Camellia for Foliage, Flowers, Fruit & Tea

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Riwaka: Department of Scientific and Industrial Research. (The research arm of the Motueka venture)

Trials at Riwaka were set up initially by the founder of the Motueka Co-op but the Japanese were in it from the start and it was they who pulled the plug on the trials in the finish.

The Riwaka trials put in 1,200,000 cuttings and it took 5 years to the first pluck. Time from cutting-strike to planting out compared well to Japanese yardsticks. Cuttings were kept in a shed and treated with seradix hormone, then planted direct into the ground. The cuttings were undercut with machine with very few losses, and tops were trimmed to 20 cm. The bed width was 1.8m and there was 8-9" between plants. The variety used was a clone of Yabukita put in at 18,000 to the ha. Scale insect was controlled with Supracide. High pH is a problem to some varieties but, if calcium was needed, this was supplied via gypsum. (JJ - have I got that bit right??) Phytophora is a problem in high rainfall - Riwaka gets 1200 mm p.a. Frost problems might have been overcome had 2 x 10 metre high fans been installed, but local planners would not allow this. Because of ozone depletion New Zealand does not suffer from frost pockets in the same way as the UK, but equally day time heat will evaporate more rapidly than it does in a northern hemisphere climate.

Harvesting was carried out with a single row harvester. The crop was put into 80% shade for 5 days before harvest. There were 2 cuts per year, up to 50 days apart, but the first had by far the better quality.

The time from harvest to factory was less than 4 hours. The factory process consisted of a series of heating and curling operations according to the authority Takeo. (His book is entitled Tea: Cultivation to consumption: green and fermented tea. Chapter 13 pp 413-457. (eds K C Willson and M N Clifford) published by Chapman and Hall in 1992).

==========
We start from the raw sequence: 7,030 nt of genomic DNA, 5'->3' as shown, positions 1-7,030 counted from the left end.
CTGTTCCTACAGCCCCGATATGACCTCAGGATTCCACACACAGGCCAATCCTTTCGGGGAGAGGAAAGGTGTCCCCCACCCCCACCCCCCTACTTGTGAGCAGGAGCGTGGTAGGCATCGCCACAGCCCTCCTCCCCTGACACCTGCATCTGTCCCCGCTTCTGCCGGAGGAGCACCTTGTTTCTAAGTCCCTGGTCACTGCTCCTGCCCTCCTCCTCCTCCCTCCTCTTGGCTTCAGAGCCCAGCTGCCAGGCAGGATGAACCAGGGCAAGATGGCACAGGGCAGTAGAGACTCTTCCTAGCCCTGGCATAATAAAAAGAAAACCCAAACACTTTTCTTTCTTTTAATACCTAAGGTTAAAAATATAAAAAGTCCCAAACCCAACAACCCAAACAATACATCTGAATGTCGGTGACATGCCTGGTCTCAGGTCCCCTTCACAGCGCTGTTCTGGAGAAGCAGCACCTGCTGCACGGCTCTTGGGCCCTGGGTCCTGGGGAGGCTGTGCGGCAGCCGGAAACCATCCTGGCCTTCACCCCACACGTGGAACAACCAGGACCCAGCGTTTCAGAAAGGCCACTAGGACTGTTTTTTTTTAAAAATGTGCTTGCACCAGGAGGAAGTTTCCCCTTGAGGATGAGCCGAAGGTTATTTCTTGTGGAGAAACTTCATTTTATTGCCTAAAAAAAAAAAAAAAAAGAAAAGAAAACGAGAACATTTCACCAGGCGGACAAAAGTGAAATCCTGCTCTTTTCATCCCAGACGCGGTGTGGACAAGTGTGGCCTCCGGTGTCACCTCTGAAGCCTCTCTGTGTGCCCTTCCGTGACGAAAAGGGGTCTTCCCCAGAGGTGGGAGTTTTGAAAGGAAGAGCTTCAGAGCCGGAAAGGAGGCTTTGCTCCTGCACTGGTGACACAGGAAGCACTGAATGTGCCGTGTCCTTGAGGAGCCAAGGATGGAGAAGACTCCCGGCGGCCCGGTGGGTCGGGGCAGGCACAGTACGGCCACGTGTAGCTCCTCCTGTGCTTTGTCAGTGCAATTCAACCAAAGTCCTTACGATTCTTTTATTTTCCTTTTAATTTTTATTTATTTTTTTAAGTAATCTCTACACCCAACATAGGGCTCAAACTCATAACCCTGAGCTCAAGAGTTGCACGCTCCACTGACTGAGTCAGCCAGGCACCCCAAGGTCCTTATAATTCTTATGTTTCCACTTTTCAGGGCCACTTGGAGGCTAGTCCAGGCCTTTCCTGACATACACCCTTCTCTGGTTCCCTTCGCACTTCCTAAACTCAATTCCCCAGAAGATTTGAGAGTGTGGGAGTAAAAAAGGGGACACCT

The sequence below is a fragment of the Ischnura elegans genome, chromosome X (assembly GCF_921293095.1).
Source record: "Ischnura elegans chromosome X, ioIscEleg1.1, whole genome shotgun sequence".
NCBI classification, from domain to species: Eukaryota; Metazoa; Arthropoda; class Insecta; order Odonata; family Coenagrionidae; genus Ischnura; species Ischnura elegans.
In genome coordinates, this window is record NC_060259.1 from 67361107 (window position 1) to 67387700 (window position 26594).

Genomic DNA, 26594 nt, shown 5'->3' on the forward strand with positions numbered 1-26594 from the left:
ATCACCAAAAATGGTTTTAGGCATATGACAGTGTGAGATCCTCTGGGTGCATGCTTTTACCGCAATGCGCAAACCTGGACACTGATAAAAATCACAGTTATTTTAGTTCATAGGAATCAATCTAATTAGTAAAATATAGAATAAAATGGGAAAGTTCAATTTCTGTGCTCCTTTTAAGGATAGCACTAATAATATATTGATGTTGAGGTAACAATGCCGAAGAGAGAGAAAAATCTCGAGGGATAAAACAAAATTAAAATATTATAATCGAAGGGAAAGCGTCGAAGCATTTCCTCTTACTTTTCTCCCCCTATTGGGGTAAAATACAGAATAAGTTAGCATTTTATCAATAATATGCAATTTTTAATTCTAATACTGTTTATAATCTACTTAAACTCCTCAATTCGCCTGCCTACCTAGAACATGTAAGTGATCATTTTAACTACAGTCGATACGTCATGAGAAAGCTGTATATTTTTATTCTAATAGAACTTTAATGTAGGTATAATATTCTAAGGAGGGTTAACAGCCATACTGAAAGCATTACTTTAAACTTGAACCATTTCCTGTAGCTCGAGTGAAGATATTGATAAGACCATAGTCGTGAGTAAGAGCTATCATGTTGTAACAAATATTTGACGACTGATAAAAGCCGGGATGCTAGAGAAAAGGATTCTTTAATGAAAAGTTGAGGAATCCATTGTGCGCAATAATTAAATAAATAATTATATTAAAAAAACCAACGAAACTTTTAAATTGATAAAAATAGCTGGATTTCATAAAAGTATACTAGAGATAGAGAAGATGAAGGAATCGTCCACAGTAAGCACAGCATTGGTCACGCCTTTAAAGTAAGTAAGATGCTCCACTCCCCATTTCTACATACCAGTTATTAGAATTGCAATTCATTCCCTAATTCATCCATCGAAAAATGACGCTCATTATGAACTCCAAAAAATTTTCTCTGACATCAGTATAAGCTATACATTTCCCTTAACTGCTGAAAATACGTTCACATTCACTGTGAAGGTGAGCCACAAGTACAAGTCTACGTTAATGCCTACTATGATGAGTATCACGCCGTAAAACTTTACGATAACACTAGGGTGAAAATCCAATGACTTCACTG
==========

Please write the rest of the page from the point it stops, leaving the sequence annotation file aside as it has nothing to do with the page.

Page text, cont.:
Takeo states that plucked leaves are steamed for 45-60 seconds, then curled and dried in hot air at 90-110oC for 40-50 minutes. This primary drying and rolling process reduces moisture content from about 76% to 50%. Leaves are then rolled for a further 15 minutes without heat and then pressed and dried for 30-40 minutes in hot air at 50-60oC. This secondary drying reduces moisture content to about 30%. A further curling is followed by the third drying stage at which leaves are dried directly on a hot pan at 80-90oC and twisted for 40 minutes under pressing and rolling by a curling hand mounted on a fan.

Finally the tea leaves are dried at 80oC until a moisture content of 6% is achieved. This results in a fine needle like form of sencha (type of Japanese green tea product). Final cleaning and grading to remove dust and stalks then takes place. The product needs vacuum packing for export.

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